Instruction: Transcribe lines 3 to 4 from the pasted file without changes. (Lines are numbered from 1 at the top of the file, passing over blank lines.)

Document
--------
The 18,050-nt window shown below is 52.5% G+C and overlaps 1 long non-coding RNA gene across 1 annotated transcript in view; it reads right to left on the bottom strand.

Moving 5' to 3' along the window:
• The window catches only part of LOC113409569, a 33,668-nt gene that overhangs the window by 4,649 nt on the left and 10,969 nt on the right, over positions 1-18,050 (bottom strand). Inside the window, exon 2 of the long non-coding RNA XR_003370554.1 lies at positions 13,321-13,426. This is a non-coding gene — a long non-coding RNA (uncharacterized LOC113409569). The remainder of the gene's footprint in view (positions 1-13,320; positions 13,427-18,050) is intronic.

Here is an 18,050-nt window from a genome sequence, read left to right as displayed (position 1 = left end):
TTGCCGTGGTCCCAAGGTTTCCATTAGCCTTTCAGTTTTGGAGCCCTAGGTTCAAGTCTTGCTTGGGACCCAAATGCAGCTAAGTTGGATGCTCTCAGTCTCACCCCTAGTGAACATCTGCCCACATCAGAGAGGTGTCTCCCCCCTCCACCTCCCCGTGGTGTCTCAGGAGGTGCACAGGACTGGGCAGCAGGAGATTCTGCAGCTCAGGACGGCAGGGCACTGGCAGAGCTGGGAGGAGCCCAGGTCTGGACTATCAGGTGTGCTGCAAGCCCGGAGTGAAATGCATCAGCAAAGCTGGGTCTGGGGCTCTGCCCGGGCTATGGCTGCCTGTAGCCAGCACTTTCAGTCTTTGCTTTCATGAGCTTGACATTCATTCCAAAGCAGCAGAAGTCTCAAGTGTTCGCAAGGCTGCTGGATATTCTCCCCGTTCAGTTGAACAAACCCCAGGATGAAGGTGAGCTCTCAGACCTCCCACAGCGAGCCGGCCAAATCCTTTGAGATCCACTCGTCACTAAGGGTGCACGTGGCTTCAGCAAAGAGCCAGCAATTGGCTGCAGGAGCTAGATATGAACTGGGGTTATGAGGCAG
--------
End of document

• The window catches only part of LOC113409569, a 33,668-nt gene that overhangs the window by 4,649 nt on the left and 10,969 nt on the right, over positions 1-18,050 (bottom strand). Inside the window, exon 2 of the long non-coding RNA XR_003370554.1 lies at positions 13,321-13,426. This is a non-coding gene — a long non-coding RNA (uncharacterized LOC113409569). The remainder of the gene's footprint in view (positions 1-13,320; positions 13,427-18,050) is intronic.

Here is an 18,050-nt window from a genome sequence, read left to right as displayed (position 1 = left end):